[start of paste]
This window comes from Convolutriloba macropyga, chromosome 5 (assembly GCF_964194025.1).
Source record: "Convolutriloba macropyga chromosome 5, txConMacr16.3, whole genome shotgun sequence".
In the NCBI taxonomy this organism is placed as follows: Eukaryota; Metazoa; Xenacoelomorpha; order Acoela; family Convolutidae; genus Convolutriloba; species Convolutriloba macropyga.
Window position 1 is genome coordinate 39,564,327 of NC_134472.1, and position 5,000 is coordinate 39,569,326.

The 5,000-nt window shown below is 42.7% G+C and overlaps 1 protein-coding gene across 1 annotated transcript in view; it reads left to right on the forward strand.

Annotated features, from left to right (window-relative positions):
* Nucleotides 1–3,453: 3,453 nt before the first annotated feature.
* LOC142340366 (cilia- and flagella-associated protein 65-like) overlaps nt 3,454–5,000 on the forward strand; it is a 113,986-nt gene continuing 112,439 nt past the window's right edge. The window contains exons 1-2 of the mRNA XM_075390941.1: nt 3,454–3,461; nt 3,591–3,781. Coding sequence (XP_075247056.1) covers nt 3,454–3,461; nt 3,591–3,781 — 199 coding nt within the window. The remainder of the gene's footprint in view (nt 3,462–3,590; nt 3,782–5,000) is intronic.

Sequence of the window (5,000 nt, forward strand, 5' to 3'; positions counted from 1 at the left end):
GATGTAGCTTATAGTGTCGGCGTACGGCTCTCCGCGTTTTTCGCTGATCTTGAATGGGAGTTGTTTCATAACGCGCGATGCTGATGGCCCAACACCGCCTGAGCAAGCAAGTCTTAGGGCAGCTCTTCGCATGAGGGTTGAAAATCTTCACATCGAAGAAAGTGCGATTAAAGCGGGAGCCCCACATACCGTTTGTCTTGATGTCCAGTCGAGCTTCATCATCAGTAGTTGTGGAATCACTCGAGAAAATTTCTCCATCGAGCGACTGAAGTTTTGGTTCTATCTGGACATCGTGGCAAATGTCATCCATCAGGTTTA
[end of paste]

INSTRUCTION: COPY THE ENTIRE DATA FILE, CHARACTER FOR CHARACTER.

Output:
This window comes from Convolutriloba macropyga, chromosome 5 (assembly GCF_964194025.1).
Source record: "Convolutriloba macropyga chromosome 5, txConMacr16.3, whole genome shotgun sequence".
In the NCBI taxonomy this organism is placed as follows: Eukaryota; Metazoa; Xenacoelomorpha; order Acoela; family Convolutidae; genus Convolutriloba; species Convolutriloba macropyga.
Window position 1 is genome coordinate 39,564,327 of NC_134472.1, and position 5,000 is coordinate 39,569,326.

The 5,000-nt window shown below is 42.7% G+C and overlaps 1 protein-coding gene across 1 annotated transcript in view; it reads left to right on the forward strand.

Annotated features, from left to right (window-relative positions):
* Nucleotides 1–3,453: 3,453 nt before the first annotated feature.
* LOC142340366 (cilia- and flagella-associated protein 65-like) overlaps nt 3,454–5,000 on the forward strand; it is a 113,986-nt gene continuing 112,439 nt past the window's right edge. The window contains exons 1-2 of the mRNA XM_075390941.1: nt 3,454–3,461; nt 3,591–3,781. Coding sequence (XP_075247056.1) covers nt 3,454–3,461; nt 3,591–3,781 — 199 coding nt within the window. The remainder of the gene's footprint in view (nt 3,462–3,590; nt 3,782–5,000) is intronic.

Sequence of the window (5,000 nt, forward strand, 5' to 3'; positions counted from 1 at the left end):
GATGTAGCTTATAGTGTCGGCGTACGGCTCTCCGCGTTTTTCGCTGATCTTGAATGGGAGTTGTTTCATAACGCGCGATGCTGATGGCCCAACACCGCCTGAGCAAGCAAGTCTTAGGGCAGCTCTTCGCATGAGGGTTGAAAATCTTCACATCGAAGAAAGTGCGATTAAAGCGGGAGCCCCACATACCGTTTGTCTTGATGTCCAGTCGAGCTTCATCATCAGTAGTTGTGGAATCACTCGAGAAAATTTCTCCATCGAGCGACTGAAGTTTTGGTTCTATCTGGACATCGTGGCAAATGTCATCCATCAGGTTTA